had committed suicide almost exactly two years ago, as I consider the films he made over the last decade to be some of the most artistically fascinating mainstream movies during that period. In the 1950s, François Truffaut and other critics of the French New Wave made a convincing case
that it's not easy for directors to develop a "signature style" while working in Hollywood; and that, when a director does so, we should pay special attention.
It seems to me that Tony Scott, especially in his final decade, did establish a signature style, and it's one I find appealing.
Something happened to Scott's directorial style between the late '90s and early 2000s. Though he'd been directing flashy, stylish films since the early '80s (The Hunger
holds up quite nicely), his work became a little generic in the '90s. I'd never say a bad word about such films as Crimson Tide
or True Romance
, but I don't find them particularly distinguished, style-wise. Even less impressive are Scott's mid-'90s, run-of-the-mill thrillers such as The Fan
and Enemy of the State
Scott made six films with producer Jerry Bruckheimer: Top Gun
(1986), Beverly Hills Cop II
(1987), Days of Thunder
(1990), Crimson Tide
(1995), Enemy of the State
(1998) and Déjà Vu
(2006). Bruckheimer has a bad rep for privileging flash over substance, but I think his films and aesthetic are somewhat misunderstood. I don't blame him for these generally so-so films. It's just that, for whatever reason, Scott seems to have really come into his own shortly after his first five films with that influential producer.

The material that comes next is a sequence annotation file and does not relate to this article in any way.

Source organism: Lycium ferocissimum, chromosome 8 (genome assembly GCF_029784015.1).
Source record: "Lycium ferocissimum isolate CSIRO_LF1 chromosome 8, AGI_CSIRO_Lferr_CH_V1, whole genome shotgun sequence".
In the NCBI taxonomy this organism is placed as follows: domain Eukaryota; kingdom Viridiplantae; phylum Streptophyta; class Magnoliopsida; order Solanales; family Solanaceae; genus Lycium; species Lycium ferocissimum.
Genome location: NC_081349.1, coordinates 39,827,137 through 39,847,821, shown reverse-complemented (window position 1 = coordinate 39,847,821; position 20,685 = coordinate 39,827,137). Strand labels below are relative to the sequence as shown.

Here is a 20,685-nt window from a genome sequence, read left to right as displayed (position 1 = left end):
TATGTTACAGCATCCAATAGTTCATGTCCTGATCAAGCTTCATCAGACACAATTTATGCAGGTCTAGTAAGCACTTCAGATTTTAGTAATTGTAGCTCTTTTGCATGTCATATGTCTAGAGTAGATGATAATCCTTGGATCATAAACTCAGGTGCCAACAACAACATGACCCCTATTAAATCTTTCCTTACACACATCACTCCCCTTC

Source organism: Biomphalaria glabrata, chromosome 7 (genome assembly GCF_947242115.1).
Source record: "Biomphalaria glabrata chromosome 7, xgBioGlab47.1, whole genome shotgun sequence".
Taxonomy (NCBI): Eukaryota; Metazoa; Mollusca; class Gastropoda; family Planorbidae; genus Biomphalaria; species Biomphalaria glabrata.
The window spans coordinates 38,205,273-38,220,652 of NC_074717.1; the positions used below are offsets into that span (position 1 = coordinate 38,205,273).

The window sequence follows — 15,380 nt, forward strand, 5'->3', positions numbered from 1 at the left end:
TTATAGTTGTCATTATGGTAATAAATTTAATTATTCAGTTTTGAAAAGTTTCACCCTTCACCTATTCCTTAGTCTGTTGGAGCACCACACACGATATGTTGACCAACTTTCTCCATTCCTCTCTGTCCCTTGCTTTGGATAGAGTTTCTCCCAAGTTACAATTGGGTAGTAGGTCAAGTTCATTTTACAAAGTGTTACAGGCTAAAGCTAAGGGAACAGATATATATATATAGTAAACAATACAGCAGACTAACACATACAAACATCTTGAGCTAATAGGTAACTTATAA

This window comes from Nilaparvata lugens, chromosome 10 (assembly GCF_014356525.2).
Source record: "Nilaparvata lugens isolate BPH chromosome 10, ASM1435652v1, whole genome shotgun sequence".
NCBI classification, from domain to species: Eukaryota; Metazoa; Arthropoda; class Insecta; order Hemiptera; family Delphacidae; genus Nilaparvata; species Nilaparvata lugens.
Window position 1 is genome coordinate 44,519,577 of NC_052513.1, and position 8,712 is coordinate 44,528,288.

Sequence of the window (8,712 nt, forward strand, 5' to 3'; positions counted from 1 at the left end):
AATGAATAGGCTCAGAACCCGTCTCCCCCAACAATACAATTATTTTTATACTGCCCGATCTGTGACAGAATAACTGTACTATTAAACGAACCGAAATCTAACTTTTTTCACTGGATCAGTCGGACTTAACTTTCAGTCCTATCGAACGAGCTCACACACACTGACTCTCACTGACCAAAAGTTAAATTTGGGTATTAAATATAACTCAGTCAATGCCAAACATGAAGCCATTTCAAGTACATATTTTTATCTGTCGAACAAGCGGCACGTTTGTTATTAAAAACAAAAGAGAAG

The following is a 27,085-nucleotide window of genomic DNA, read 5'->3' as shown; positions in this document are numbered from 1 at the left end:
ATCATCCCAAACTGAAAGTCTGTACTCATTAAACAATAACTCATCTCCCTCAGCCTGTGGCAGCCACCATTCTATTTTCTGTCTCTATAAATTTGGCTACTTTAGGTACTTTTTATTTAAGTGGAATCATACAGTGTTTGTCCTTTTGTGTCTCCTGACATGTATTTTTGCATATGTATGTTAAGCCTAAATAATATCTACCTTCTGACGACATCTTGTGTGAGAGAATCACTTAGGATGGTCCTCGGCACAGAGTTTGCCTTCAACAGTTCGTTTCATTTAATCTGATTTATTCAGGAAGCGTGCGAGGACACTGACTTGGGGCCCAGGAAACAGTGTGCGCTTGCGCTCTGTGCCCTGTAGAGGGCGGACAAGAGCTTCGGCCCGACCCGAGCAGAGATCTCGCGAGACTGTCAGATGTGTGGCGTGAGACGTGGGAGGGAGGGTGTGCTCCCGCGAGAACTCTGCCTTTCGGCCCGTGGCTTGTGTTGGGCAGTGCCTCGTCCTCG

is the outlier here: a Bruckheimer-produced film in the visually striking style of later Scott films.)
I rewatched 2001's Spy Game
recently, and it was fine. Made with an almost entirely blue-gray palette, the film is a little tedious visually, though its story is engaging enough. But Man on Fire
, which Scott made in 2004, was a revelation. I watched it again recently for perhaps the fifth time, and it still astonished me.
Man on Fire
is a strange, incredibly flashy, violent film with supersaturated colors. Its overall aesthetic is one of visual overload: more shots; more camera moves; a greater number of just slightly different camera angles to present a single, unmoving object or person. Its style is jittery, hyperbolic and crammed with visual information. I find it totally engrossing.
Even in a simple scene like the one below (in which the Denzel Washington character gives swimming advice to Dakota Fanning's), Scott's emphasis seems to be not on the story information but on its visual presentation. Take a look.
In this 72-second clip (thanks, Movieweb!), Scott uses an incredible 34 shots, for an average shot duration of about two seconds. That editing fragments the space tremendously, a task further accomplished by the widely variable positions in which Scott puts his camera.
Especially in the latter half of the scene (at the pool), he routinely "breaks the line" — that is, crosses over the imaginary line that preserves spatial directionality. The physical spaces in the scene are simple — a car and a small pool — and are easy to grasp immediately. Yet Scott does everything he can to render them fragmented and less clear.